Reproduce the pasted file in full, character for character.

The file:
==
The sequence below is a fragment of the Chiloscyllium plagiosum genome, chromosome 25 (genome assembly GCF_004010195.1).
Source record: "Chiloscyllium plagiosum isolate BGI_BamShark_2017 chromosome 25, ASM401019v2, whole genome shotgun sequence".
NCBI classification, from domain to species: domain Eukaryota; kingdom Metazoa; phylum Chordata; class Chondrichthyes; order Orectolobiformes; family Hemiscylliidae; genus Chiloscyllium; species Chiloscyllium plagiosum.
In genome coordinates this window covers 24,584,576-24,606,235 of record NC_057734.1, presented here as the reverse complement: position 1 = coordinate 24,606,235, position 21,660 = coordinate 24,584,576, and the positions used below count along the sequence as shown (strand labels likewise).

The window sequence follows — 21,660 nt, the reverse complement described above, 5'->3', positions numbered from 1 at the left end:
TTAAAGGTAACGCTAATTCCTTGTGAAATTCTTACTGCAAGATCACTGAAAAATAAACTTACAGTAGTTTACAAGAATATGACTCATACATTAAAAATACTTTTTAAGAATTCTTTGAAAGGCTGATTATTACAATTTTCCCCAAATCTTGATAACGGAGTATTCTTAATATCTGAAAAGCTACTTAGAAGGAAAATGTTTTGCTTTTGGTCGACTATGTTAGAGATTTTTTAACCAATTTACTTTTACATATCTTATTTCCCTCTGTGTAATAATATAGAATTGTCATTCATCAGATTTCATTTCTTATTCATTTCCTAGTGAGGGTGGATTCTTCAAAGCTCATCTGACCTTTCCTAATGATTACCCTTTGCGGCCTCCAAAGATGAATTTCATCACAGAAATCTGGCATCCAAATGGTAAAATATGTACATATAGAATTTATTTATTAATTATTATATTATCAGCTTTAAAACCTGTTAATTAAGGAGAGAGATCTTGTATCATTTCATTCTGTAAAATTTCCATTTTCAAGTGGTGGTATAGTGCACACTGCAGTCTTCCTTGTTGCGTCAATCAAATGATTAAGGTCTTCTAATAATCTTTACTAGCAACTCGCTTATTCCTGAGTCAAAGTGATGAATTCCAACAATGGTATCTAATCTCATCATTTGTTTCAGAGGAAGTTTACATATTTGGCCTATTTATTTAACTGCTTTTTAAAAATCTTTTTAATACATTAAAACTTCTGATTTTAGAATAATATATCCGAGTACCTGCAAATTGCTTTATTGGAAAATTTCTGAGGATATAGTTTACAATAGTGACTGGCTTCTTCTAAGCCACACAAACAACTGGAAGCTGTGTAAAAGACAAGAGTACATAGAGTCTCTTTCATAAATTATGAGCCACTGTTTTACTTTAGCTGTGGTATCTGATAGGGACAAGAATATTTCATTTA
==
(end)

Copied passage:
The sequence below is a fragment of the Chiloscyllium plagiosum genome, chromosome 25 (genome assembly GCF_004010195.1).
Source record: "Chiloscyllium plagiosum isolate BGI_BamShark_2017 chromosome 25, ASM401019v2, whole genome shotgun sequence".
NCBI classification, from domain to species: domain Eukaryota; kingdom Metazoa; phylum Chordata; class Chondrichthyes; order Orectolobiformes; family Hemiscylliidae; genus Chiloscyllium; species Chiloscyllium plagiosum.
In genome coordinates this window covers 24,584,576-24,606,235 of record NC_057734.1, presented here as the reverse complement: position 1 = coordinate 24,606,235, position 21,660 = coordinate 24,584,576, and the positions used below count along the sequence as shown (strand labels likewise).

The window sequence follows — 21,660 nt, the reverse complement described above, 5'->3', positions numbered from 1 at the left end:
TTAAAGGTAACGCTAATTCCTTGTGAAATTCTTACTGCAAGATCACTGAAAAATAAACTTACAGTAGTTTACAAGAATATGACTCATACATTAAAAATACTTTTTAAGAATTCTTTGAAAGGCTGATTATTACAATTTTCCCCAAATCTTGATAACGGAGTATTCTTAATATCTGAAAAGCTACTTAGAAGGAAAATGTTTTGCTTTTGGTCGACTATGTTAGAGATTTTTTAACCAATTTACTTTTACATATCTTATTTCCCTCTGTGTAATAATATAGAATTGTCATTCATCAGATTTCATTTCTTATTCATTTCCTAGTGAGGGTGGATTCTTCAAAGCTCATCTGACCTTTCCTAATGATTACCCTTTGCGGCCTCCAAAGATGAATTTCATCACAGAAATCTGGCATCCAAATGGTAAAATATGTACATATAGAATTTATTTATTAATTATTATATTATCAGCTTTAAAACCTGTTAATTAAGGAGAGAGATCTTGTATCATTTCATTCTGTAAAATTTCCATTTTCAAGTGGTGGTATAGTGCACACTGCAGTCTTCCTTGTTGCGTCAATCAAATGATTAAGGTCTTCTAATAATCTTTACTAGCAACTCGCTTATTCCTGAGTCAAAGTGATGAATTCCAACAATGGTATCTAATCTCATCATTTGTTTCAGAGGAAGTTTACATATTTGGCCTATTTATTTAACTGCTTTTTAAAAATCTTTTTAATACATTAAAACTTCTGATTTTAGAATAATATATCCGAGTACCTGCAAATTGCTTTATTGGAAAATTTCTGAGGATATAGTTTACAATAGTGACTGGCTTCTTCTAAGCCACACAAACAACTGGAAGCTGTGTAAAAGACAAGAGTACATAGAGTCTCTTTCATAAATTATGAGCCACTGTTTTACTTTAGCTGTGGTATCTGATAGGGACAAGAATATTTCATTTA